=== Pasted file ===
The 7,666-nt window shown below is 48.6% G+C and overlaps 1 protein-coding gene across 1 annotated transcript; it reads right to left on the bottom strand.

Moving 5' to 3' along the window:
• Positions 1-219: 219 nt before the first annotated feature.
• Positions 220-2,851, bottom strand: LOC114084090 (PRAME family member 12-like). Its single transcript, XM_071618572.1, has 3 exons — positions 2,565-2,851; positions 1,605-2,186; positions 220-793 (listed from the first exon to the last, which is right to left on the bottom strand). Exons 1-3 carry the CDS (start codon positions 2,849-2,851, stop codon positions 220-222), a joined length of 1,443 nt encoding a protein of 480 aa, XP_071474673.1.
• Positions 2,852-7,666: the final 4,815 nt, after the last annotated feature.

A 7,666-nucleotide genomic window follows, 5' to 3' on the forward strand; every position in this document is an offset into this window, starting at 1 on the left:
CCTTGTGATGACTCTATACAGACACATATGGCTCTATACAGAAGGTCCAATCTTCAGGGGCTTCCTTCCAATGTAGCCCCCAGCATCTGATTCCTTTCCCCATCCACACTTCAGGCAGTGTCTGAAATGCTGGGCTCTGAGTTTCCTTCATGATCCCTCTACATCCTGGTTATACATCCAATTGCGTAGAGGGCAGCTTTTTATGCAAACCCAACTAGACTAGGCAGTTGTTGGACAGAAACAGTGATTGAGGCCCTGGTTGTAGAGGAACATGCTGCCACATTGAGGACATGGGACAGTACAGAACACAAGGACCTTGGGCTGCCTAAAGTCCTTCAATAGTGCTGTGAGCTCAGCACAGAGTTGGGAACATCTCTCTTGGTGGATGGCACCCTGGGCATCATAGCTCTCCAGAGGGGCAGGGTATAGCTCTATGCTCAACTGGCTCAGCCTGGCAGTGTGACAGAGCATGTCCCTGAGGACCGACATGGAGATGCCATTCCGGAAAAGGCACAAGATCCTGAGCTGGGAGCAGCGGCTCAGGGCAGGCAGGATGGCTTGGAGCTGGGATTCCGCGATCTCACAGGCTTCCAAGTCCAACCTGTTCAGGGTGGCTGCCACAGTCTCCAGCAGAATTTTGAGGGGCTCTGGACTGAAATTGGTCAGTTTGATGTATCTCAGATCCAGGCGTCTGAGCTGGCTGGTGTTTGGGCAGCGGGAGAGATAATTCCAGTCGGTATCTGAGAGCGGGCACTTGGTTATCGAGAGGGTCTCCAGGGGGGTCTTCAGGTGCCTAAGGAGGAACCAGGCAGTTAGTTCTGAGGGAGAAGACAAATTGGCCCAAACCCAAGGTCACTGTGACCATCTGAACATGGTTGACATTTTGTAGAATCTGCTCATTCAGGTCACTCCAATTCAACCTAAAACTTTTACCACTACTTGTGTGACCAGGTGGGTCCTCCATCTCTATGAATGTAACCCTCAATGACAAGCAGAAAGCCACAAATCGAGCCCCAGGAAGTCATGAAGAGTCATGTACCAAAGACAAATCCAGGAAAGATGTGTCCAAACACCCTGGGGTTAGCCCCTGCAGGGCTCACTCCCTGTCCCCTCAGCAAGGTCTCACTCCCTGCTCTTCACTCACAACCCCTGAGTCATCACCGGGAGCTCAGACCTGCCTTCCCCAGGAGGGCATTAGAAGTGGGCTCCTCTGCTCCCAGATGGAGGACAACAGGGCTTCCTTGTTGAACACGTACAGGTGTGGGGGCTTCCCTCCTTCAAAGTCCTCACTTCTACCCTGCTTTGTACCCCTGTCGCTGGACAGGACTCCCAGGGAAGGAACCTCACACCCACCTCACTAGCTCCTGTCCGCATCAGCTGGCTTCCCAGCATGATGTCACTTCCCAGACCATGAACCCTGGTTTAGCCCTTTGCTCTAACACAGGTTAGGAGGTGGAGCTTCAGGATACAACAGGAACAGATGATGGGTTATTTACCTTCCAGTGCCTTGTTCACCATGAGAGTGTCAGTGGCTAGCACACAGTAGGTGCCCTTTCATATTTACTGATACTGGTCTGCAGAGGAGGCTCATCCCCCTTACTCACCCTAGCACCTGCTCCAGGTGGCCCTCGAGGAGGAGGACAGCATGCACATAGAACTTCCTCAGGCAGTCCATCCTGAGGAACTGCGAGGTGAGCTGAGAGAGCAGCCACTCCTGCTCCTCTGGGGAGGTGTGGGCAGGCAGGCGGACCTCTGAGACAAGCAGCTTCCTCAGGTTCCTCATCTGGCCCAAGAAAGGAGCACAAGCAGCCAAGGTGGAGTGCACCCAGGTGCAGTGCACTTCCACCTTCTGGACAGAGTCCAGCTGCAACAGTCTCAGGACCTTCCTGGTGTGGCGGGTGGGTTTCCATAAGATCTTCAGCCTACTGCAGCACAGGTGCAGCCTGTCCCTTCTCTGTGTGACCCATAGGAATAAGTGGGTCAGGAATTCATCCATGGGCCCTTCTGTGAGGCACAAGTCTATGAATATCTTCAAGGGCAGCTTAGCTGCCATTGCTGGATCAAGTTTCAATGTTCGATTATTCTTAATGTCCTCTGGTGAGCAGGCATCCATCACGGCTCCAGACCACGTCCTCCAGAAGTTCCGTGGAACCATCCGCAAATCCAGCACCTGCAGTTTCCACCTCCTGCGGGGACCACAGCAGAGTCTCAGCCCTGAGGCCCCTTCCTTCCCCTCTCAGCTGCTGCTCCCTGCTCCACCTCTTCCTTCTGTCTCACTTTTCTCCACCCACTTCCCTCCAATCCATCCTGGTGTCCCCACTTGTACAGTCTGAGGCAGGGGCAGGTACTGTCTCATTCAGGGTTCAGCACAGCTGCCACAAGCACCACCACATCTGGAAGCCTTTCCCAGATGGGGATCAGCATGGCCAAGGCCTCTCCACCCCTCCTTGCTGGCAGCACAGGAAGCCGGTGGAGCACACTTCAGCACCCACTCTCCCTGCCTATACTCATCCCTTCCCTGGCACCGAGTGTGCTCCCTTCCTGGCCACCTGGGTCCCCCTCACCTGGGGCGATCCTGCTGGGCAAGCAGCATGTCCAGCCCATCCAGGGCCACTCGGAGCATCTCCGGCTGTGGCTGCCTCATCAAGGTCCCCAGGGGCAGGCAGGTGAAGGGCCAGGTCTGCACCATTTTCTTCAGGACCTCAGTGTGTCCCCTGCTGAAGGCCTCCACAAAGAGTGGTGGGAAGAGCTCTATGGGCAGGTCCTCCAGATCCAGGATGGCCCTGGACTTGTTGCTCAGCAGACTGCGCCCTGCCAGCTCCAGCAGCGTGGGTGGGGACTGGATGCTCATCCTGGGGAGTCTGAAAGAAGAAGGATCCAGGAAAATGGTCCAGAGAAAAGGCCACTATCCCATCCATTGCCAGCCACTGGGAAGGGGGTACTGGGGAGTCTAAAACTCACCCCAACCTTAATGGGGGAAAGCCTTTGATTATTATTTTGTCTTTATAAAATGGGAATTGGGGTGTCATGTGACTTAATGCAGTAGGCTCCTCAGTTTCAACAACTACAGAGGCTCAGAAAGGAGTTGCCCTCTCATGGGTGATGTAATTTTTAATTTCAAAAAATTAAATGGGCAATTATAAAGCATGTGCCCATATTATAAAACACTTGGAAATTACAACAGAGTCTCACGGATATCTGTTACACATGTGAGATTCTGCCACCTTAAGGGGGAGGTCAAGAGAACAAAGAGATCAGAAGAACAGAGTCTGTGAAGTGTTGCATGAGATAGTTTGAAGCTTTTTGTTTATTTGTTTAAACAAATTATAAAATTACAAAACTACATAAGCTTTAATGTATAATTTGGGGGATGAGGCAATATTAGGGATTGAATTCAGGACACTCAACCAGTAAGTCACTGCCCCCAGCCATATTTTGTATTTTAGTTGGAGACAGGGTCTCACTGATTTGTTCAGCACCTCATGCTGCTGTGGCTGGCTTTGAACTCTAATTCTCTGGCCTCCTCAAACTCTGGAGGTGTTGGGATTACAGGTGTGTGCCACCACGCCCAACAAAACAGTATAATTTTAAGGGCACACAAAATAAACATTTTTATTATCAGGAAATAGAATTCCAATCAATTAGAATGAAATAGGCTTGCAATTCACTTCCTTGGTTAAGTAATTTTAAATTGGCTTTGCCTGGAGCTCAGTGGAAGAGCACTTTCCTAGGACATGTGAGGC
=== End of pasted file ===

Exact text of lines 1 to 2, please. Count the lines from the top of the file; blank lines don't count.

The 7,666-nt window shown below is 48.6% G+C and overlaps 1 protein-coding gene across 1 annotated transcript; it reads right to left on the bottom strand.

Moving 5' to 3' along the window: